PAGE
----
The Beurs van Berlage is a national monument located in the historic centre of Amsterdam, with a total area of 16,000m2. This beautiful building holds a broad spectrum of different offices, it’s the hotspot where the most desirable and prestigious conferences, events and exhibitions are organised, two restaurants are located at the Beursplein and the Damrak, MeetBerlage facilitates the small meetings and there are even three escape rooms, a bicycle parking space and a Tony’s Chocolonely super store. The Beurs van Berlage is at the top of the market.
The first stock exchange in the Netherlands was set up by the Dutch East India Company (VOC) in 1602. They came up with the idea of issuing shares in order to finance their maritime activities. They did need a stock exchange building however, in order to be able to trade the shares.
Amsterdam city council decided to build a separate stock exchange building and hired Hendrick de Keyser to design one. In 1611, his stock exchange was completed and it became the venue for the trading of VOC shares and, from 1621, also those of the Dutch West India Company (WIC).
As such, the Beurs van Hendrick de Keyser was referred to as the oldest stock exchange in the world. The building, located at Rokin, was demolished in 1835 due to subsidence and was replaced by the Beurs van Zocher.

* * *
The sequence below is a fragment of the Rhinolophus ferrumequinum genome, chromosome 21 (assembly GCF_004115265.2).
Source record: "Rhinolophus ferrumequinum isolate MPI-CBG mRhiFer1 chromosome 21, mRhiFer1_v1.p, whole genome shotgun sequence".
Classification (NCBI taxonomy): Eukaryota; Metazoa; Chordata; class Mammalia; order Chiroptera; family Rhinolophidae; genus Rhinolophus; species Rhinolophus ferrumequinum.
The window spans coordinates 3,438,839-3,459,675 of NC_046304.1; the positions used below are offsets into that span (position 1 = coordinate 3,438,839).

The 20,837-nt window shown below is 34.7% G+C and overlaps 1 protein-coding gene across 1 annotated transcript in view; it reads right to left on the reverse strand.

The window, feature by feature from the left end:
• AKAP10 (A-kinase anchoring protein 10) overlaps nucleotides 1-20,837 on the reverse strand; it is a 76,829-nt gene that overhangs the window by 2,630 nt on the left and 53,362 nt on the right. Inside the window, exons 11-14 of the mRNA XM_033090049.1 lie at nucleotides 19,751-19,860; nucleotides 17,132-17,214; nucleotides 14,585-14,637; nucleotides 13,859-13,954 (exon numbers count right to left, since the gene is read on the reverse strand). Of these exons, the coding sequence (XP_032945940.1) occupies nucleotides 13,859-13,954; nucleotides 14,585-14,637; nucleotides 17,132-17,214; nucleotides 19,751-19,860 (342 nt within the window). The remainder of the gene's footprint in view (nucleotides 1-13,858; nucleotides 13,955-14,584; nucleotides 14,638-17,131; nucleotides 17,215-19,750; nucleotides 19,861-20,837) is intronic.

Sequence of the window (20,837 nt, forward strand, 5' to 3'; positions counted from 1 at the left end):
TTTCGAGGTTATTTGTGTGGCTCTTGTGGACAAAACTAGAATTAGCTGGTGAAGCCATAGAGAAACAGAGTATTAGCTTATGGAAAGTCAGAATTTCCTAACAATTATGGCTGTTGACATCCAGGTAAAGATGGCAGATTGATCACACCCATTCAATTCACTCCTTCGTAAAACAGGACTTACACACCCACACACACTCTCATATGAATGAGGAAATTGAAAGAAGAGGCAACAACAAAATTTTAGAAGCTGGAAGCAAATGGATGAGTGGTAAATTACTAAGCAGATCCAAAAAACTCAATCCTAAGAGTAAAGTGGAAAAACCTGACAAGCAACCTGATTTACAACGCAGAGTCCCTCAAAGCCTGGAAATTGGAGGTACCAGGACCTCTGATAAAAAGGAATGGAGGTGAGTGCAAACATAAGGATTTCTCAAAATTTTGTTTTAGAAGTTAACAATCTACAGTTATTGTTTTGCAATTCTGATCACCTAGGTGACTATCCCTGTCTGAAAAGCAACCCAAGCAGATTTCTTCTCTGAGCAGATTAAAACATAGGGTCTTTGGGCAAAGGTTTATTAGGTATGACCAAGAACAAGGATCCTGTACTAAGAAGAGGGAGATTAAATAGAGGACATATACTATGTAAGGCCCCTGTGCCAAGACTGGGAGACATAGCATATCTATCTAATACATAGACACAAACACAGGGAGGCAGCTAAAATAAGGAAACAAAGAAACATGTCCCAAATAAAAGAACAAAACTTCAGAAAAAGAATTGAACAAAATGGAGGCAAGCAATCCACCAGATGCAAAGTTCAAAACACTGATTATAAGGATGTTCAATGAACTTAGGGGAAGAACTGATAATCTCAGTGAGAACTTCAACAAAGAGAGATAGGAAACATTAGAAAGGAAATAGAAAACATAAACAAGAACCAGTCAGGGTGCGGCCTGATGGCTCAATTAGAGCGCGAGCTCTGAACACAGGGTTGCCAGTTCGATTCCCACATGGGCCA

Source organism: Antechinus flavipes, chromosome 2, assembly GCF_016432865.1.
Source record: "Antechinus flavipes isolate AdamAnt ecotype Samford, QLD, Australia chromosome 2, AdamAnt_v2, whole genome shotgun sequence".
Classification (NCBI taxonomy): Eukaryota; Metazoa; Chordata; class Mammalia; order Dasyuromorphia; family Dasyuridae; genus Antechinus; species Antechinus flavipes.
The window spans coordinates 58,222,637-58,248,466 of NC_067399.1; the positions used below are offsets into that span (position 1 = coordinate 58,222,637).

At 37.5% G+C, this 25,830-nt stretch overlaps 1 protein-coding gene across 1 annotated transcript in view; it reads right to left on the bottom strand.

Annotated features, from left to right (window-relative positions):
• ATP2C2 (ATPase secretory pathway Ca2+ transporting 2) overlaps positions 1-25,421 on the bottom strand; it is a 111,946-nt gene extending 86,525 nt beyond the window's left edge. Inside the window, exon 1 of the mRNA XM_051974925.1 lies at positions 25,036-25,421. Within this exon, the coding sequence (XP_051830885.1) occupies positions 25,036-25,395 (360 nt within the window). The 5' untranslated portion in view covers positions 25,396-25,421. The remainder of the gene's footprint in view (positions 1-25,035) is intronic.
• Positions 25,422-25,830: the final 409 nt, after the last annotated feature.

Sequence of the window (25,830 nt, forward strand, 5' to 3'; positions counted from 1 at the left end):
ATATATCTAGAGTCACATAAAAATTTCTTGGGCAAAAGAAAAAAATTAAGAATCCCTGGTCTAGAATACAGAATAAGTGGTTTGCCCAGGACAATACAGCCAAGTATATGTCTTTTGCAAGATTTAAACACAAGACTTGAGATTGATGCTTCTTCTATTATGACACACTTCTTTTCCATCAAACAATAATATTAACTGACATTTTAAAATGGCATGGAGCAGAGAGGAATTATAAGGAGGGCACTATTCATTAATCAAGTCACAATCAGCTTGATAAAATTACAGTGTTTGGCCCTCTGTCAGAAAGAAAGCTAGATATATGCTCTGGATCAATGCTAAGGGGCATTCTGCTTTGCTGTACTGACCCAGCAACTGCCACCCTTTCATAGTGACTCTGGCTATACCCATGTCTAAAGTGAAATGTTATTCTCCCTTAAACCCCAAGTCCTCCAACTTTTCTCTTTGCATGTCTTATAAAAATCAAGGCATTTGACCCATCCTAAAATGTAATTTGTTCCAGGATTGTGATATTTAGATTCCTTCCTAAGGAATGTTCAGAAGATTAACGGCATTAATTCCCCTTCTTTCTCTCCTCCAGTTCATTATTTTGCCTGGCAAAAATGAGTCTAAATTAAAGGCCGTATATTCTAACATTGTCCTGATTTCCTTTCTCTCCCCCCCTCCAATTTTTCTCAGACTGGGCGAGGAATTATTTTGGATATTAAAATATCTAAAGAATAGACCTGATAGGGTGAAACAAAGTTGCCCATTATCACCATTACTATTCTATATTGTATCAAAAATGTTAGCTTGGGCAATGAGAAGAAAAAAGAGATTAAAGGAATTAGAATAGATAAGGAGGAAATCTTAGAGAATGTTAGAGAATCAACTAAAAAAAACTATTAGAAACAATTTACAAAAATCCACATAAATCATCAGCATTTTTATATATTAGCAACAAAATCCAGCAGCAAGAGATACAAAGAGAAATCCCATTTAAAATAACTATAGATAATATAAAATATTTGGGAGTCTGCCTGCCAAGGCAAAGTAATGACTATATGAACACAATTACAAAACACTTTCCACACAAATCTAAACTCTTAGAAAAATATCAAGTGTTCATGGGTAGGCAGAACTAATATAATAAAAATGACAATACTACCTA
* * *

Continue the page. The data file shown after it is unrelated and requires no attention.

At the end of the 19th century, Amsterdam was doing well. Trade was flourishing and a growing number of people decided to move to the city. In 1896, the Amsterdam administration therefore decided to allow the construction of the new stock exchange to go ahead after all. The honour of developing this new building went to architect and urban designer Hendrik Petrus Berlage.
Berlage designed a completely new building, its bell tower carrying the ‘Beursbengel’ (exchange bell) being the most prominent element. Berlage, being a staunch socialist, believed the stock exchange trade had a short lease of life. Yet he found a smart and creative solution for this dilemma: inspired by the Italian Palazzo Pubblicos, he decided to design the new stock exchange building in such a way that it could serve as a grand communal home, a public palace, after socialism had triumphed. He therefore built a sort of symbolic city hall, a ‘public palace’ that could temporarily serve as a stock exchange.
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